Highlights from Minority Report: From the Set: A behind the scenes look at the creation of two of the films key action set pieces, including Spielberg’s direction, the rigging, special effects set up, and the laboriousness of wirework prepping and execution.
- The Hoverpack Sequence (HD) (6:06)
- The Car Factory Sequence (HD) (2:57)
Minority Report: Commercials of the Future (HD) (3:55): Privacy, commercialism, and the seemingly inevitably evolution of advertising were explored in the film (via retinal recognition and tailored advertising by billboards), and are explored here, including a closer look at several of the commercials created and used.
Previz Sequences: The previsualiztions created for two of the more complex effects laden sequences are shown side-by-side with the completed sequence, showing just how closely the final product became to the early visualizations.
- The Hoverpack Sequence Previz (HD) (1:43)
- Maglev Chase Previz (HD) (2:10)
Previously Released Special Features (from the DVD release)
From Story to Screen (19:03): Split in to two sections, the Story/Debate (9:36), and the Players (9:27), this extra kicks off the features ported over from the previous 2-Disc standard DVD release. A solid look which includes interview clips with both Spielberg and Cruise, and how they had wanted to work together for years before Minority Report -their first collaboration - came about.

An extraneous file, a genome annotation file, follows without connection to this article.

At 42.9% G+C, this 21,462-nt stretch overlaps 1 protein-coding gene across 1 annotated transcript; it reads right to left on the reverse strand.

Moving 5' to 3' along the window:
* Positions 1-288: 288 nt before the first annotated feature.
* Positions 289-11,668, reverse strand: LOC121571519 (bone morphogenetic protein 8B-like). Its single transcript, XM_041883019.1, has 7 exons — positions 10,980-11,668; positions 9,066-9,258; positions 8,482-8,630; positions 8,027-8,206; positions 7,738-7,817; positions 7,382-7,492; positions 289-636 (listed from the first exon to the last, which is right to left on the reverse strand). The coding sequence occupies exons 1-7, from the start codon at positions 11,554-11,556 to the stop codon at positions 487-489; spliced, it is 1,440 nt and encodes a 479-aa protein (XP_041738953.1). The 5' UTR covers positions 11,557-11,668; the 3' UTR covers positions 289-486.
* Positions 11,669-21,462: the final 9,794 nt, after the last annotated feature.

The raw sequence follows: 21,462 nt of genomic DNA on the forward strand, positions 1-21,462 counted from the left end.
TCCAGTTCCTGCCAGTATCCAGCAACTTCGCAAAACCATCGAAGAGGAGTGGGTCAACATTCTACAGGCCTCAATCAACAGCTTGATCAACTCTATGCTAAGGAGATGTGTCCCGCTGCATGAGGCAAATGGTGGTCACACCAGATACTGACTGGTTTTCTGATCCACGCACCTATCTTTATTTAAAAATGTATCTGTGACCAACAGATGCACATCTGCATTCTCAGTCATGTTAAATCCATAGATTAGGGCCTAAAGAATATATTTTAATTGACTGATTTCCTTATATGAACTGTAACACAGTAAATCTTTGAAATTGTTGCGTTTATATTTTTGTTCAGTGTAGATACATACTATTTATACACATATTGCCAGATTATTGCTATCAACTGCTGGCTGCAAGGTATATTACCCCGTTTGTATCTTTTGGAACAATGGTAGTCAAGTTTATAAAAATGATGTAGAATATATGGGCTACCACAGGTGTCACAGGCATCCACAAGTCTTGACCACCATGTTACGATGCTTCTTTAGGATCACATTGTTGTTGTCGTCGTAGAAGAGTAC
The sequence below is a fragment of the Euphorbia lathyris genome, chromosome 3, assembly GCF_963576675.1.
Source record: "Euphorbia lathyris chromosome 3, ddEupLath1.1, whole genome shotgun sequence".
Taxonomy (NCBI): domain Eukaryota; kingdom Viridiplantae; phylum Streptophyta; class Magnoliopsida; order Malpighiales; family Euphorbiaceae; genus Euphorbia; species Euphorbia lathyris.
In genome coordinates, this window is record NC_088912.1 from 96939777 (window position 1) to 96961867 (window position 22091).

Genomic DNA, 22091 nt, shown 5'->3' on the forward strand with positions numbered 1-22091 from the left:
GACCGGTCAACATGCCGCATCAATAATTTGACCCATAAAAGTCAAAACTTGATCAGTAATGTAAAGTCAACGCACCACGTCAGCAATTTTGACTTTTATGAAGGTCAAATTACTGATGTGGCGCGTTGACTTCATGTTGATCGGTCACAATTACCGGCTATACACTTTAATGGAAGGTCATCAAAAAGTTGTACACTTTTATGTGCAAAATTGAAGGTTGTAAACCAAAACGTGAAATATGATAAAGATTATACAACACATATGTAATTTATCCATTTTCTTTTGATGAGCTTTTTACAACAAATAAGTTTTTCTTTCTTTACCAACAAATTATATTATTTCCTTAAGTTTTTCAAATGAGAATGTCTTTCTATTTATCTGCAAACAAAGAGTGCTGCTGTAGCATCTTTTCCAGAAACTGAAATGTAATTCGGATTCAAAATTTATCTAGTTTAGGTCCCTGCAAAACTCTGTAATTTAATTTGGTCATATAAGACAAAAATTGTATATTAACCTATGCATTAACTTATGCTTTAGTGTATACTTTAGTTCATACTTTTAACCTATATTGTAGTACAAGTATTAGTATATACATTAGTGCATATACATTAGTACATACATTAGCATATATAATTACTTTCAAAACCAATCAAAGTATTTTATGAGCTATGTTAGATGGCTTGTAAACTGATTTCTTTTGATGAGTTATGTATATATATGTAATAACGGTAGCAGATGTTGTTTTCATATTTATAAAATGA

Deconstructing Minority Report (42:06): Split in to five sections, (The World of Minority Report – An Introduction), Precrime and Precogs, The Spyder Sequence, Precog Visions, and Vehicles of the Future), some of the key elements of the film are explored in more detail, in what is another valuable look at how this film was assembled.
The Stunts of Minority Report (26:45): A look at three key stunt sequences (Mag Lev escape, Hoverpack Chase, Car Factory)
ILM and Minority Report (19:30): Broken in to five sections (An Introduction, Holograms, Hall of Containment, Maglev, and Hovercraft and Hoverpacks), the excellent work of Industrial Light & Magic is explored.
Final Report (3:58): More interview clips with Spielberg and Cruise
Production Concepts: Production concepts for Precrime, the hoverships, hoversuit, Hall of Containment, Spyders, Precog, Cyber Parlor, building architecture, roadways systems, vehicles, city apartments, greenhouse plants, and objects are covered.
Storyboard Sequences: Available for the Maglev, alley chase, and car factory sequences
Trailers (HD): three versions of Minority Report’s trailer are available in superb HD.
Minority Report is a rare find in science fiction thrillers. A story of suitable complexity and intrigue that does not fail in the visual effects, the direction, the acting, or the pace, and maintains an elusive moral certainty throughout as we, the audience, are given time to contemplate the morality, science, and the mystery presented (in between the terrific action sequences).
This first time collaboration between Steven Spielberg and Tom Cruise is intelligent, exciting, and is a superbly crafted science fiction thriller – and this blu-ray release is a wonderful way to experience it.
Overall 4 out of 5